Autumn’s here- Muir of Dinnet NNR

Autumn sometimes seems to spread at different rates. Here, the trees are really starting to turn yellow now, but in other parts of Scotland, like Morayshire, they are still quite green. But on the reserve, they seem to be getting yellower almost daily- and a brisk wind will already whip some off the trees and set them dancing.

Birch leaves turning yellow

Birch leaves turning yellow

This is fairly early for the leaves to be this far turned. There have been years when the leaves have been greener than this in October. So why has autumn come early this year? Well, weather-wise, it has been a bit of a strange year. There was that awfully cold late spring, then that glorious summer- the driest we’ve had for years. So the trees were late in producing leaves and then suffered drought for most of the summer. This has probably led them to start shutting down early for the winter- they’re giving up on this year’s growing season and preparing for the winter shutdown.

Rowan tree with berries, early autumn

Rowan tree with berries, early autumn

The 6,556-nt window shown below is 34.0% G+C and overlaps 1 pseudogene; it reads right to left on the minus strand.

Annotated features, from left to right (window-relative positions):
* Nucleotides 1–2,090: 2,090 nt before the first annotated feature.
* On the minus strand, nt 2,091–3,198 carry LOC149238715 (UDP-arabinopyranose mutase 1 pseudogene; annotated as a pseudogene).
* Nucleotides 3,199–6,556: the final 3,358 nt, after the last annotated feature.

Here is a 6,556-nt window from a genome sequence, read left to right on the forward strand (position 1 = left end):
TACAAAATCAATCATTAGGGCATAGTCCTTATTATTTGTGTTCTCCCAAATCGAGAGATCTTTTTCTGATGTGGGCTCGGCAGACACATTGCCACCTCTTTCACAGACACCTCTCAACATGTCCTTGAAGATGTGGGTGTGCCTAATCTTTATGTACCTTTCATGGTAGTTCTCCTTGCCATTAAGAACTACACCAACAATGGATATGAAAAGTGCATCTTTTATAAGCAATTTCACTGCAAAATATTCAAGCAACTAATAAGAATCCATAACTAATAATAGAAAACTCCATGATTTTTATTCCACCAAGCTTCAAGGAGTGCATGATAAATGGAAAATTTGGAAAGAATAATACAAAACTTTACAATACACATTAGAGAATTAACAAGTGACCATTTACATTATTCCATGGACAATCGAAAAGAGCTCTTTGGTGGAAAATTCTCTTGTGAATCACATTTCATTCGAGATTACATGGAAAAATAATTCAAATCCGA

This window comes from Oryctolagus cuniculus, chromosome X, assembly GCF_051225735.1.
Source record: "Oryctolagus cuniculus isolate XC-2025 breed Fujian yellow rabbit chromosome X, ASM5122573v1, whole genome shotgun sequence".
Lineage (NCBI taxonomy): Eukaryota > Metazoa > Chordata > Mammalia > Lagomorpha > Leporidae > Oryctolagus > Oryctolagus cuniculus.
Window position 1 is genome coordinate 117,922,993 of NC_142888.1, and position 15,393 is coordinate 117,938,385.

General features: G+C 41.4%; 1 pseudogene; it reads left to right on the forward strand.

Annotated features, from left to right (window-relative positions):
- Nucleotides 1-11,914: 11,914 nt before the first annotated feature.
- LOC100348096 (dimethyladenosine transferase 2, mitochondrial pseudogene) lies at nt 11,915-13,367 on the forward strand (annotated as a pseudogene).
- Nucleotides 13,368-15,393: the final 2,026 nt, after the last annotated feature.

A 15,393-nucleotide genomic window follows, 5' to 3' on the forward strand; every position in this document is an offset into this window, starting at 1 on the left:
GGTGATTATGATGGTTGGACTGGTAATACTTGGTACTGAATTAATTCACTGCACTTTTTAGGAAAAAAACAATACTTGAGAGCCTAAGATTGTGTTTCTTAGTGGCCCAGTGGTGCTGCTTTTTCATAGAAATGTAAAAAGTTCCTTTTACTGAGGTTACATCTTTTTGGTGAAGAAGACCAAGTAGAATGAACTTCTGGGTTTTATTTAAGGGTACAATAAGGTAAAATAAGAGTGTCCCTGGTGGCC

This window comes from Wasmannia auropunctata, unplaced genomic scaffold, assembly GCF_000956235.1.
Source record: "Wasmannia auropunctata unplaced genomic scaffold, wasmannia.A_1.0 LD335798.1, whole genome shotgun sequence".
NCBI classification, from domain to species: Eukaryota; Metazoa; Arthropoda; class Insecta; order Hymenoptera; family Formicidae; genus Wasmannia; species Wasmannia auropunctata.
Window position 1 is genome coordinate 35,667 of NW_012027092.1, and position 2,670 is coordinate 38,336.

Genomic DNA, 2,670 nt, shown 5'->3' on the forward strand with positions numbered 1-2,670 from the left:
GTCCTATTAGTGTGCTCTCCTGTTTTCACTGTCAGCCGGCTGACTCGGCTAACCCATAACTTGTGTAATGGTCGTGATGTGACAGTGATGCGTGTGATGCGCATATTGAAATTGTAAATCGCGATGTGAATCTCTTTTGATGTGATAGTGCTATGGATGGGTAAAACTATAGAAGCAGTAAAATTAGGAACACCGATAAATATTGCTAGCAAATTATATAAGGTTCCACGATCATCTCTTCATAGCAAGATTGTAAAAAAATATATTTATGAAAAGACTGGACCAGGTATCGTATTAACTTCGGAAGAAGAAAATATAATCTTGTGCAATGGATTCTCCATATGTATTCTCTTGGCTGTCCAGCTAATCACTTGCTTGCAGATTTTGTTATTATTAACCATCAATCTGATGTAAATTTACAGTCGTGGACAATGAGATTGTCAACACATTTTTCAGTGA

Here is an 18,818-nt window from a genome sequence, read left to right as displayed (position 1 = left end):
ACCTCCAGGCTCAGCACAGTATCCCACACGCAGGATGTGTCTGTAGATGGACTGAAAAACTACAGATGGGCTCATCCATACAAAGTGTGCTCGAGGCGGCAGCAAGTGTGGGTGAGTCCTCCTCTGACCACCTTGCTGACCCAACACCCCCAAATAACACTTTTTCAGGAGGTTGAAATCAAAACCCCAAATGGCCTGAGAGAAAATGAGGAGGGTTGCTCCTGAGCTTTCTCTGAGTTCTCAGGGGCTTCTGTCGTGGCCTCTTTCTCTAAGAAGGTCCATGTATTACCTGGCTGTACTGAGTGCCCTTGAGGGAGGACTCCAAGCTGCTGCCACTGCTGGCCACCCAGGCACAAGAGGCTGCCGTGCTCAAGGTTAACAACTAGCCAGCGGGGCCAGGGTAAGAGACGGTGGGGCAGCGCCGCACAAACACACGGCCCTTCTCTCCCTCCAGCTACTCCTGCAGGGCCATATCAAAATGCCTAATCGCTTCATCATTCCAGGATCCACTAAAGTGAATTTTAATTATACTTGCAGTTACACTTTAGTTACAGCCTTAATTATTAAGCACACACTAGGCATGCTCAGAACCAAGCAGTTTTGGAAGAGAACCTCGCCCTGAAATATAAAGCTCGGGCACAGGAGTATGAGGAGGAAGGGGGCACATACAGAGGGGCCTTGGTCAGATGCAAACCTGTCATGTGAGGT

So why do the leaves turn yellow? Well here’s the science bit…..

The green stuff in leaves is called chlorophyll.  It’s what makes leaves green and allows plants to convert sunlight and water into food. But over the winter, there’s not enough light to make this process work- so the plants re-absorb this chlorophyll and the green colour goes away. The yellows, browns and reds we see are other pigments or chemical waste products left over in the leaves. There’s another pressing reason to shed leaves too-we’ve all seen trees snapped by the weight of snow when the branches are bare. Imagine how much more snow would stick on the trees if they still had leaves!

Rowan leaf showing all the autumn colours!

Rowan leaf showing all the autumn colours!

Other signs of autumn are everywhere too. The mornings are much colder and mistier than even a fortnight ago and the sun is much lower in the mornings. It’s worth getting up early to see an autumn morning- the mist on the lochs is a wonderful sight, and the low sun shows up all the spider’s webs in the dew.

Spider webs in autumn morning sun

  Spider webs in autumn morning sun

Loch Kinord on a misty morning

Loch Kinord on a misty morning

It’s a beautiful time of year. It can also be easier to see wildlife, as the duck numbers increase on the lochs. The local breeding greylag goose population come back to Dinnet to roost on the lochs over the winter and there were 127 greylags on Loch Davan on the 12th Sept – and one white domestic goose that must have decided it didn’t want to be domestic any more!

Any of the paths at Muir of Dinnet offer a walk through the woods, so please come and visit us and experience autumn for yourself.

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